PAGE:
Reagan administration officials are offering strong resistance to a proposal by the World Bank for an increase from $12 billion to $16 billion for its subsidized lending program for poor nations, suggesting instead a slash to as low as $9 billion.
These loans would be made by the bank's soft-loan affiliate, the International Development Association, for a three-year period beginning in mid-1984.
The staff's $16 billion proposal--for a program known as IDA-7--will be discussed for the first time at a meeting of the donor countries' deputy finance ministers in Tokyo July 19-21.
The United States will be represented by Assistant Treasury Secretary Marc Leland.
The Reagan administration's reported desire to whittle IDA-7 to a $9 billion level will be explored Thursday in a closed "consultation and briefing" session of a House Banking subcommittee, called by its chairman, Rep. Jerry H. Patterson (D-Calif.)
Leland and his deputy, Tom Dawson, have been asked to explain the Treasury view on IDA-7. Patterson and other concerned congressional Democrats reportedly are considering holding a public hearing if Leland and Dawson confirm the Reagan administration's intention to cut back IDA funds sharply.
World Bank President A.W. Clausen, after outlining the high priority he assigns to IDA at a meeting with President Reagan and other high administration officials at the White House on Monday, will have further discussions on the IDA issue and other World Bank affairs with Treasury Secretary Donald T. Regan today.
IDA offers long-term, interest-free loans, with only a small service fee, to the poorest World Bank member countries.
Sources said Treasury officials believe that a budget-conscious Congress will not approve annual U.S. contributions to IDA that exceed $750 million a year, sharply lower than the $1 billion-plus annual contribution to which the United States had been committing itself prior to the Reagan administration.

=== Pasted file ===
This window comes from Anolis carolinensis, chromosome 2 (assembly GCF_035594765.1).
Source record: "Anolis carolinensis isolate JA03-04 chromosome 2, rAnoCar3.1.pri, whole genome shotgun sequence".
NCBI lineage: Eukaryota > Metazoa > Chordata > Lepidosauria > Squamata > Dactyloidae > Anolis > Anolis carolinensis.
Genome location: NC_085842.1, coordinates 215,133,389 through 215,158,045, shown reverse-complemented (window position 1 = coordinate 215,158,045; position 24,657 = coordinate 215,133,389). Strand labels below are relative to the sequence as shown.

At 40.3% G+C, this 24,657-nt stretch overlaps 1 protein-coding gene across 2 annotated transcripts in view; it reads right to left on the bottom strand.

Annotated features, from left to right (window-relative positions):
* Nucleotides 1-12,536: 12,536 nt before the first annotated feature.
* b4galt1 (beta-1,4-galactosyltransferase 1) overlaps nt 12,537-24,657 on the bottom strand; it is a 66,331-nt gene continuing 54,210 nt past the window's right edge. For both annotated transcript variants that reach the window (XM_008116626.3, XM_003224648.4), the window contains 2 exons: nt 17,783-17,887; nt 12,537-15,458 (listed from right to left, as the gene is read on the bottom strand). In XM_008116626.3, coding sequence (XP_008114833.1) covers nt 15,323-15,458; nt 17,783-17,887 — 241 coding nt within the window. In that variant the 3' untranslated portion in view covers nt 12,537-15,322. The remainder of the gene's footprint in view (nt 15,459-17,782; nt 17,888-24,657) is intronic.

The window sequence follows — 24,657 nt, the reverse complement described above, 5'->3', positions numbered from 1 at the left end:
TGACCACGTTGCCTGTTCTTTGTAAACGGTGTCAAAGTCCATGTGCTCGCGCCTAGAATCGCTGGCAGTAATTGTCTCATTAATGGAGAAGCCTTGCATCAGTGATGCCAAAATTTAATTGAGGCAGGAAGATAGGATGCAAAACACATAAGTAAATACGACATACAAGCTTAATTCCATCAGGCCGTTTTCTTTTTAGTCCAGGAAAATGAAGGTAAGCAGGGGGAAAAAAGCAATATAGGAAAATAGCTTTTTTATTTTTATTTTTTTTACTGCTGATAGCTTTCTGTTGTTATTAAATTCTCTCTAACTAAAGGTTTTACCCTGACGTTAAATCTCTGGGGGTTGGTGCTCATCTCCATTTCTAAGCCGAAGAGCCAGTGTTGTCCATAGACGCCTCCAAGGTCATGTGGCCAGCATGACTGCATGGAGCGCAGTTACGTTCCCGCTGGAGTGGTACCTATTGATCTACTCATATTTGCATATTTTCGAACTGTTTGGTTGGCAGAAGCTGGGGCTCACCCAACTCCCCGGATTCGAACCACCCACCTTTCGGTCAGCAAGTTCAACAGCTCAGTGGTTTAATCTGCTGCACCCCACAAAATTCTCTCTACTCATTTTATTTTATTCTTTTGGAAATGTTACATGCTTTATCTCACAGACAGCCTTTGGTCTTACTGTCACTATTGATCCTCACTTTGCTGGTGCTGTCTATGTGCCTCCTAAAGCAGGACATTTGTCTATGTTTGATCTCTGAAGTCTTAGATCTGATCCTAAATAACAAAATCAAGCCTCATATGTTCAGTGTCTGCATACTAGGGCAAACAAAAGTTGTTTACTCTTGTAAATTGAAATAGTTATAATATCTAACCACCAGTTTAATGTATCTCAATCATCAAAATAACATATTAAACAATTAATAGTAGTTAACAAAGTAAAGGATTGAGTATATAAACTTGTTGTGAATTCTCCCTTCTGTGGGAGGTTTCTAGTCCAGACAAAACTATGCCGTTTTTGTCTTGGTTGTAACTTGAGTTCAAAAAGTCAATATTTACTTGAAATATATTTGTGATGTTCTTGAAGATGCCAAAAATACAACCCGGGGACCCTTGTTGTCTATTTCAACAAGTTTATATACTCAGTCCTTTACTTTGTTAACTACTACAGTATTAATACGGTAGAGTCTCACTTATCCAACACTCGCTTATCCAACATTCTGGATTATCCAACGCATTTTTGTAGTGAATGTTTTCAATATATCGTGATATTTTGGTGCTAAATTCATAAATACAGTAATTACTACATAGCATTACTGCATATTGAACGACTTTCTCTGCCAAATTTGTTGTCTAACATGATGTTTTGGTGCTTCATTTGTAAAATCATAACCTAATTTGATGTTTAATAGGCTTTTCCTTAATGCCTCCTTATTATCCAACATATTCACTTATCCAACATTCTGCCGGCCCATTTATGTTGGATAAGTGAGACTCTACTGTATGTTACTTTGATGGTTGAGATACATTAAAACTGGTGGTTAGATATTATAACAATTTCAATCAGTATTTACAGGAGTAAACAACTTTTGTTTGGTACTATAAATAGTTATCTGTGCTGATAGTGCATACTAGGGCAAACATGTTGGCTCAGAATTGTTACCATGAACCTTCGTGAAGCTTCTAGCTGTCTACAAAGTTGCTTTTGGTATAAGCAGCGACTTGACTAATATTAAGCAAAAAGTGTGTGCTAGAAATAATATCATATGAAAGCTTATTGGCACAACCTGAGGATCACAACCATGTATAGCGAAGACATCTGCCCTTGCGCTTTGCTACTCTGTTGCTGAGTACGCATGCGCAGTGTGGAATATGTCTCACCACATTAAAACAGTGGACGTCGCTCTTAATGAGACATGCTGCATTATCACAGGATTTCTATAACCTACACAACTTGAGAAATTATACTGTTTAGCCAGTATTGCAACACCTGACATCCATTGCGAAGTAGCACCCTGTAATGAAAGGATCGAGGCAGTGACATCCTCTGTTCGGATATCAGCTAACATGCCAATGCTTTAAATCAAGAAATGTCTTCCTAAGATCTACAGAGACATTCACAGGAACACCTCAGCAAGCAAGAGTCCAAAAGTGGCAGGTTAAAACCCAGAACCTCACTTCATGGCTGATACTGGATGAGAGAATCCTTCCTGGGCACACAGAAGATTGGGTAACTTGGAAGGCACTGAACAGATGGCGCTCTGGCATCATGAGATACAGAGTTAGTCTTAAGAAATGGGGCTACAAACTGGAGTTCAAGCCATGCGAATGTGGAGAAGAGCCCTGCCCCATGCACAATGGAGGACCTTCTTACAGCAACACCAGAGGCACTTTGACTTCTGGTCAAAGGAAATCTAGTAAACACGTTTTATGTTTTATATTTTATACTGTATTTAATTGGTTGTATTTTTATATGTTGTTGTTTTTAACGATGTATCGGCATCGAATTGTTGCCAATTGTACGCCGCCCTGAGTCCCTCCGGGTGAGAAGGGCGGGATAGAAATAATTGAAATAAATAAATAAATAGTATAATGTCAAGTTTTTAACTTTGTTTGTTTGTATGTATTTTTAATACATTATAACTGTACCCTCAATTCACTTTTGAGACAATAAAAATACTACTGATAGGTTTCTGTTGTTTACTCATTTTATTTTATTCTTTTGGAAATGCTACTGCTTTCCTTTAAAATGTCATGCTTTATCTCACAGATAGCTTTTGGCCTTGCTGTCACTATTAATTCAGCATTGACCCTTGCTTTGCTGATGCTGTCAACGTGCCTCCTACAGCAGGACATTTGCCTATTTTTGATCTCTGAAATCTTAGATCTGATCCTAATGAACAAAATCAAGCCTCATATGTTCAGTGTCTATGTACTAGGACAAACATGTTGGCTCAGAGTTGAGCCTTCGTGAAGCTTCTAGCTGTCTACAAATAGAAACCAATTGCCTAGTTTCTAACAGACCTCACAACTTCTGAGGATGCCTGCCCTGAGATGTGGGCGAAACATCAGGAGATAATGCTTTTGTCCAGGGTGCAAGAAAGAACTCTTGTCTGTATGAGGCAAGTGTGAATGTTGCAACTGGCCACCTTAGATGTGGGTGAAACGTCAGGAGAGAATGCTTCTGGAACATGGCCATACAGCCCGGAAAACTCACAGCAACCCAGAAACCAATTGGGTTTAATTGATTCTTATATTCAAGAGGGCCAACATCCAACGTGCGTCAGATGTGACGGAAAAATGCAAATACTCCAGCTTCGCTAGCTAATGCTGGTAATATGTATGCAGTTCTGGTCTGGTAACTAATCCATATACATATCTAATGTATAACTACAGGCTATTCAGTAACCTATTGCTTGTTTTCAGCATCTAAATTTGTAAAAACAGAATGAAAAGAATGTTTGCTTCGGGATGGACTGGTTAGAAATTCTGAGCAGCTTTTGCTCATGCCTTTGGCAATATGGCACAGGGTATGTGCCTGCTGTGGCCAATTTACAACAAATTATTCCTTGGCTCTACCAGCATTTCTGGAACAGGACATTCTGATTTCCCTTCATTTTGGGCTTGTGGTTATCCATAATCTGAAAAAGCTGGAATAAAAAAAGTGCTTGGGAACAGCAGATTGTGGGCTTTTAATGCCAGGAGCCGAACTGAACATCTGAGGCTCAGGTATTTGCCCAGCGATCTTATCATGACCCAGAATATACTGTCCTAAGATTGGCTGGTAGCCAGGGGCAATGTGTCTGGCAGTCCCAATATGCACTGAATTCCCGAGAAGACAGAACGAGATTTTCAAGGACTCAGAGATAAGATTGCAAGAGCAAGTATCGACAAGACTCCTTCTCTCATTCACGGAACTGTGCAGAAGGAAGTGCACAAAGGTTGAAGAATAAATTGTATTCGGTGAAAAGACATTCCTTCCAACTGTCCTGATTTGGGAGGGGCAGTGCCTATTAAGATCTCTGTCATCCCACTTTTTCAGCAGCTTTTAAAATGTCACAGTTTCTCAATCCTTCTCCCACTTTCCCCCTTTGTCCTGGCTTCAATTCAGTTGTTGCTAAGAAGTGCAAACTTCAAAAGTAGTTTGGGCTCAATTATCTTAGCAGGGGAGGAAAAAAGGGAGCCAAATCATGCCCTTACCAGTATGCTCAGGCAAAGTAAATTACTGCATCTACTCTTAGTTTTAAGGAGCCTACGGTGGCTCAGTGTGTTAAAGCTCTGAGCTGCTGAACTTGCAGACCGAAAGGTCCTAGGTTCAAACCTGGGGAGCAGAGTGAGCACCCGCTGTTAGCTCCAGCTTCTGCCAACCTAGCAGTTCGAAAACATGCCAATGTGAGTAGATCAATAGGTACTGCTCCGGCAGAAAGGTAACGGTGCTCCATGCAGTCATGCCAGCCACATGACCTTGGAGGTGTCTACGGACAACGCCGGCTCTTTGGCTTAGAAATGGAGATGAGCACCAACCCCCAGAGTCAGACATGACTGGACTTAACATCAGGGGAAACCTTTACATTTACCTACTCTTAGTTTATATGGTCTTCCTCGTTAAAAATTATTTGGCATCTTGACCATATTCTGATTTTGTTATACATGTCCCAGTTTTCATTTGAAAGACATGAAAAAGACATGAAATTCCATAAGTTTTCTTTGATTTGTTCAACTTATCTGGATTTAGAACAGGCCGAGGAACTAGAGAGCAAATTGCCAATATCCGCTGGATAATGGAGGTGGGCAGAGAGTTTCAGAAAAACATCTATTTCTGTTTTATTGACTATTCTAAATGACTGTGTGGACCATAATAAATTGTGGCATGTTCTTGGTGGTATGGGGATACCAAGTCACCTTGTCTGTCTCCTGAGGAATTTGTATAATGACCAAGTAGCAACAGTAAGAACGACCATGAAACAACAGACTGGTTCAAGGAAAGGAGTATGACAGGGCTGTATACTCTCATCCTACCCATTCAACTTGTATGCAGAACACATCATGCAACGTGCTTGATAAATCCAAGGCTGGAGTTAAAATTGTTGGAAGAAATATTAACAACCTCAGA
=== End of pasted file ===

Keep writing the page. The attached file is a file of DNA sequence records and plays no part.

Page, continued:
Since a minimum U.S. share of the IDA total that is acceptable to other donor nations is probably 25 percent (the U.S. share of IDA-6 is 27 percent), that would mean an annual IDA package of $3 billion, or $9 billion over three years.
A Treasury spokesman quoted Regan, who was present at the Reagan-Clausen meeting, as saying that the United States has not yet taken a public position on how large IDA-7 should be, "but we'll talk about it."
American officials who resist the bank's $16 billion proposal for IDA-7 note the difficulty in getting IDA-6, with a $12 billion total, through Congress. The original IDA-6 program was sent to Congress by the Carter administration.
The U.S. share of IDA-6 was to be $3.24 billion, appropriated over three years ending in fiscal 1983. But Congress appropriated only $500 million in each of the first two years, and $700 million so far in fiscal 1983, or a total of $1.9 billion, leaving $1.32 billion still to be contributed.
Reagan administration officials have asked Congress for a $245 million supplemental appropriation for fiscal 1983. But even if this is voted, it still would leave about $1.1 billion to be appropriated in fiscal 1984, or a fourth year for IDA-6.
Bank officials argue that, after the effects of inflation are taken into account, $16 billion would provide a real increase of only $1 billion. Moreover, the addition of China as a major IDA client means that all other IDA recipients will be taking a real cut in the aid provided.
According to administration officials, Clausen reviewed the need for continued development assistance to the poorer nations of the world during his meeting with Reagan. He cited not only IDA's role, but the need to expand the World Bank's capital to support increased loans to the more advanced of the developing nations.
Meanwhile, the bank estimated yesterday that its regular loans, together with IDA commitments, would increase to $15.4 billion in the year ending June 30, 1984, after having set a record at $14.4 billion in the year ended June 30, 1983.
In reporting on World Bank finances, Treasurer Eugene Rotberg said that short-term interest rates would be volatile for the rest of the year, sometimes higher and sometimes lower than they are now. The bank showed a profit of $752 million for the past fiscal year, up from $598 million in fiscal 1982.